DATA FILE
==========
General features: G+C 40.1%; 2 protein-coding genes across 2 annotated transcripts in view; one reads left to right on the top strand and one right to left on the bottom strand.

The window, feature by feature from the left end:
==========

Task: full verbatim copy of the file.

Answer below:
General features: G+C 40.1%; 2 protein-coding genes across 2 annotated transcripts in view; one reads left to right on the top strand and one right to left on the bottom strand.

The window, feature by feature from the left end: